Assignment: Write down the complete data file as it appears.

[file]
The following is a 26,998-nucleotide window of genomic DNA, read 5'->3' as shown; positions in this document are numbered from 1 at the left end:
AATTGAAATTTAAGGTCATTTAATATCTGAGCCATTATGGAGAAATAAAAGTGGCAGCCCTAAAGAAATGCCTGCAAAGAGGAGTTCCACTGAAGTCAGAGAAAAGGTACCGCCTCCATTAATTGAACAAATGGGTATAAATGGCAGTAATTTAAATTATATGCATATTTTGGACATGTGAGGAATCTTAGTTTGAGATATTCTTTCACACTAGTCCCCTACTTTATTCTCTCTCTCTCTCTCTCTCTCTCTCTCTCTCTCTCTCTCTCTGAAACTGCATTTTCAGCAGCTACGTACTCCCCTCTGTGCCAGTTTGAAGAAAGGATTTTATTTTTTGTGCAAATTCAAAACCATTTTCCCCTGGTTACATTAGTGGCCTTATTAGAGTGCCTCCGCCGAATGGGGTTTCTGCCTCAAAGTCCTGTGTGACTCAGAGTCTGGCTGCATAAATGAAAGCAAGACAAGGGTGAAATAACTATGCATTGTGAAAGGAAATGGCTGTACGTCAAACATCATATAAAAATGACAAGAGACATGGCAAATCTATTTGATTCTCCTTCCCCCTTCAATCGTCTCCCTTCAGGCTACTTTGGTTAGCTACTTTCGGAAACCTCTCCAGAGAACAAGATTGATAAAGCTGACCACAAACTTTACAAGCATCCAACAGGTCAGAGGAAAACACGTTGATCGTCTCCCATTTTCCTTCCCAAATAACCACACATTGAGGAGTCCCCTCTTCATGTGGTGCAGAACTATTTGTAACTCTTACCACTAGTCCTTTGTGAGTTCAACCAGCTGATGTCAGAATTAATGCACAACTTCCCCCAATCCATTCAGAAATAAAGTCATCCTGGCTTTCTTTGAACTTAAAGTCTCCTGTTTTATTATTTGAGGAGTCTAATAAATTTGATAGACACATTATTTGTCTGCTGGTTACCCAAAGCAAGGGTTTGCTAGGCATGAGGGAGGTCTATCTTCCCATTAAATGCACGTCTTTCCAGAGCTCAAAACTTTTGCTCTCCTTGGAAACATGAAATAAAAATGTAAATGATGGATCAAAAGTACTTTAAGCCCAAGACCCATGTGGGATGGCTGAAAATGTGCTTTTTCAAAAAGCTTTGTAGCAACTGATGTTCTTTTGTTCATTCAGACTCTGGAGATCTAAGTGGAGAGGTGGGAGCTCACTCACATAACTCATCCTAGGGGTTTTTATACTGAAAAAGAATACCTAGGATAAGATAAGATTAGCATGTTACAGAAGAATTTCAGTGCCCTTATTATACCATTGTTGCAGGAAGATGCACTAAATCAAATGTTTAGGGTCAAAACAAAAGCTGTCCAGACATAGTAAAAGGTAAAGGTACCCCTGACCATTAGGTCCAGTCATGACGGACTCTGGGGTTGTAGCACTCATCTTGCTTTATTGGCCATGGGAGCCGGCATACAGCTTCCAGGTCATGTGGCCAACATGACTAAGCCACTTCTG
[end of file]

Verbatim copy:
The following is a 26,998-nucleotide window of genomic DNA, read 5'->3' as shown; positions in this document are numbered from 1 at the left end:
AATTGAAATTTAAGGTCATTTAATATCTGAGCCATTATGGAGAAATAAAAGTGGCAGCCCTAAAGAAATGCCTGCAAAGAGGAGTTCCACTGAAGTCAGAGAAAAGGTACCGCCTCCATTAATTGAACAAATGGGTATAAATGGCAGTAATTTAAATTATATGCATATTTTGGACATGTGAGGAATCTTAGTTTGAGATATTCTTTCACACTAGTCCCCTACTTTATTCTCTCTCTCTCTCTCTCTCTCTCTCTCTCTCTCTCTCTCTCTGAAACTGCATTTTCAGCAGCTACGTACTCCCCTCTGTGCCAGTTTGAAGAAAGGATTTTATTTTTTGTGCAAATTCAAAACCATTTTCCCCTGGTTACATTAGTGGCCTTATTAGAGTGCCTCCGCCGAATGGGGTTTCTGCCTCAAAGTCCTGTGTGACTCAGAGTCTGGCTGCATAAATGAAAGCAAGACAAGGGTGAAATAACTATGCATTGTGAAAGGAAATGGCTGTACGTCAAACATCATATAAAAATGACAAGAGACATGGCAAATCTATTTGATTCTCCTTCCCCCTTCAATCGTCTCCCTTCAGGCTACTTTGGTTAGCTACTTTCGGAAACCTCTCCAGAGAACAAGATTGATAAAGCTGACCACAAACTTTACAAGCATCCAACAGGTCAGAGGAAAACACGTTGATCGTCTCCCATTTTCCTTCCCAAATAACCACACATTGAGGAGTCCCCTCTTCATGTGGTGCAGAACTATTTGTAACTCTTACCACTAGTCCTTTGTGAGTTCAACCAGCTGATGTCAGAATTAATGCACAACTTCCCCCAATCCATTCAGAAATAAAGTCATCCTGGCTTTCTTTGAACTTAAAGTCTCCTGTTTTATTATTTGAGGAGTCTAATAAATTTGATAGACACATTATTTGTCTGCTGGTTACCCAAAGCAAGGGTTTGCTAGGCATGAGGGAGGTCTATCTTCCCATTAAATGCACGTCTTTCCAGAGCTCAAAACTTTTGCTCTCCTTGGAAACATGAAATAAAAATGTAAATGATGGATCAAAAGTACTTTAAGCCCAAGACCCATGTGGGATGGCTGAAAATGTGCTTTTTCAAAAAGCTTTGTAGCAACTGATGTTCTTTTGTTCATTCAGACTCTGGAGATCTAAGTGGAGAGGTGGGAGCTCACTCACATAACTCATCCTAGGGGTTTTTATACTGAAAAAGAATACCTAGGATAAGATAAGATTAGCATGTTACAGAAGAATTTCAGTGCCCTTATTATACCATTGTTGCAGGAAGATGCACTAAATCAAATGTTTAGGGTCAAAACAAAAGCTGTCCAGACATAGTAAAAGGTAAAGGTACCCCTGACCATTAGGTCCAGTCATGACGGACTCTGGGGTTGTAGCACTCATCTTGCTTTATTGGCCATGGGAGCCGGCATACAGCTTCCAGGTCATGTGGCCAACATGACTAAGCCACTTCTG